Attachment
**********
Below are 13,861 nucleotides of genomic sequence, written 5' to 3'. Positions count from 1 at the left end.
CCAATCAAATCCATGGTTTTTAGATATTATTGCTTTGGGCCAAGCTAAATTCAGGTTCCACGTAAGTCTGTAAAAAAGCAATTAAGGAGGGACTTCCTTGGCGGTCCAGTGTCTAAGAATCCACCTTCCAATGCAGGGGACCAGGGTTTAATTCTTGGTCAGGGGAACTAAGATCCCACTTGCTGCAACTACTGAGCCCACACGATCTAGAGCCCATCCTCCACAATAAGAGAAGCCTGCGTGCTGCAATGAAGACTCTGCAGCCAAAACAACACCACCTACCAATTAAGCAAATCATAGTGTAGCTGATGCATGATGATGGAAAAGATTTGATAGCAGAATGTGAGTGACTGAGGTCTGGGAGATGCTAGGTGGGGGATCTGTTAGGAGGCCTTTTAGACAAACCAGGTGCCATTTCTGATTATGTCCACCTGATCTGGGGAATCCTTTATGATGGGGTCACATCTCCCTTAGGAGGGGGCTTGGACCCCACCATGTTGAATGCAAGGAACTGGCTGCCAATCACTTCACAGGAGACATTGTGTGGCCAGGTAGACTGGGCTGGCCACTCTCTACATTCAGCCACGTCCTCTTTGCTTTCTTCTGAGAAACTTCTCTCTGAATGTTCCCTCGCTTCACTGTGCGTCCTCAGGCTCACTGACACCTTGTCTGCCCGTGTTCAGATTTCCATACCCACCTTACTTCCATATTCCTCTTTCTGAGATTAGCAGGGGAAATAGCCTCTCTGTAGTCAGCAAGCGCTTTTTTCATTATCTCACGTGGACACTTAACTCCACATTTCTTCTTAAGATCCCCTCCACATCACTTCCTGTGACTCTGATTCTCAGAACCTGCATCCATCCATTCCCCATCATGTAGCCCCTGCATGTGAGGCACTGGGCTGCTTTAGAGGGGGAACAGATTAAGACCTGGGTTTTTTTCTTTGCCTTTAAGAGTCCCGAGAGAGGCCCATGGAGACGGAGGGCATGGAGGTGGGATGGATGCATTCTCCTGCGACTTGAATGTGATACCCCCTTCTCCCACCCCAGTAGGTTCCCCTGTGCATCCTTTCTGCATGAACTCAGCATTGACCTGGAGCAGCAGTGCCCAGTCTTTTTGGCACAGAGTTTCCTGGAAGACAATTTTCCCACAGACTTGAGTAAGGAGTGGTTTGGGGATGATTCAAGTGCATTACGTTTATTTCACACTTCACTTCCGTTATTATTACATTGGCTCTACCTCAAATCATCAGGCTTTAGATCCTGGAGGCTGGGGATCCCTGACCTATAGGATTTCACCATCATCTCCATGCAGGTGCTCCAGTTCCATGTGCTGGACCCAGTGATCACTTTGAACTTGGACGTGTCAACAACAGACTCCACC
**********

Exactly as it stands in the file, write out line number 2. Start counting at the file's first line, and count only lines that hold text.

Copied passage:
CCAATCAAATCCATGGTTTTTAGATATTATTGCTTTGGGCCAAGCTAAATTCAGGTTCCACGTAAGTCTGTAAAAAAGCAATTAAGGAGGGACTTCCTTGGCGGTCCAGTGTCTAAGAATCCACCTTCCAATGCAGGGGACCAGGGTTTAATTCTTGGTCAGGGGAACTAAGATCCCACTTGCTGCAACTACTGAGCCCACACGATCTAGAGCCCATCCTCCACAATAAGAGAAGCCTGCGTGCTGCAATGAAGACTCTGCAGCCAAAACAACACCACCTACCAATTAAGCAAATCATAGTGTAGCTGATGCATGATGATGGAAAAGATTTGATAGCAGAATGTGAGTGACTGAGGTCTGGGAGATGCTAGGTGGGGGATCTGTTAGGAGGCCTTTTAGACAAACCAGGTGCCATTTCTGATTATGTCCACCTGATCTGGGGAATCCTTTATGATGGGGTCACATCTCCCTTAGGAGGGGGCTTGGACCCCACCATGTTGAATGCAAGGAACTGGCTGCCAATCACTTCACAGGAGACATTGTGTGGCCAGGTAGACTGGGCTGGCCACTCTCTACATTCAGCCACGTCCTCTTTGCTTTCTTCTGAGAAACTTCTCTCTGAATGTTCCCTCGCTTCACTGTGCGTCCTCAGGCTCACTGACACCTTGTCTGCCCGTGTTCAGATTTCCATACCCACCTTACTTCCATATTCCTCTTTCTGAGATTAGCAGGGGAAATAGCCTCTCTGTAGTCAGCAAGCGCTTTTTTCATTATCTCACGTGGACACTTAACTCCACATTTCTTCTTAAGATCCCCTCCACATCACTTCCTGTGACTCTGATTCTCAGAACCTGCATCCATCCATTCCCCATCATGTAGCCCCTGCATGTGAGGCACTGGGCTGCTTTAGAGGGGGAACAGATTAAGACCTGGGTTTTTTTCTTTGCCTTTAAGAGTCCCGAGAGAGGCCCATGGAGACGGAGGGCATGGAGGTGGGATGGATGCATTCTCCTGCGACTTGAATGTGATACCCCCTTCTCCCACCCCAGTAGGTTCCCCTGTGCATCCTTTCTGCATGAACTCAGCATTGACCTGGAGCAGCAGTGCCCAGTCTTTTTGGCACAGAGTTTCCTGGAAGACAATTTTCCCACAGACTTGAGTAAGGAGTGGTTTGGGGATGATTCAAGTGCATTACGTTTATTTCACACTTCACTTCCGTTATTATTACATTGGCTCTACCTCAAATCATCAGGCTTTAGATCCTGGAGGCTGGGGATCCCTGACCTATAGGATTTCACCATCATCTCCATGCAGGTGCTCCAGTTCCATGTGCTGGACCCAGTGATCACTTTGAACTTGGACGTGTCAACAACAGACTCCACC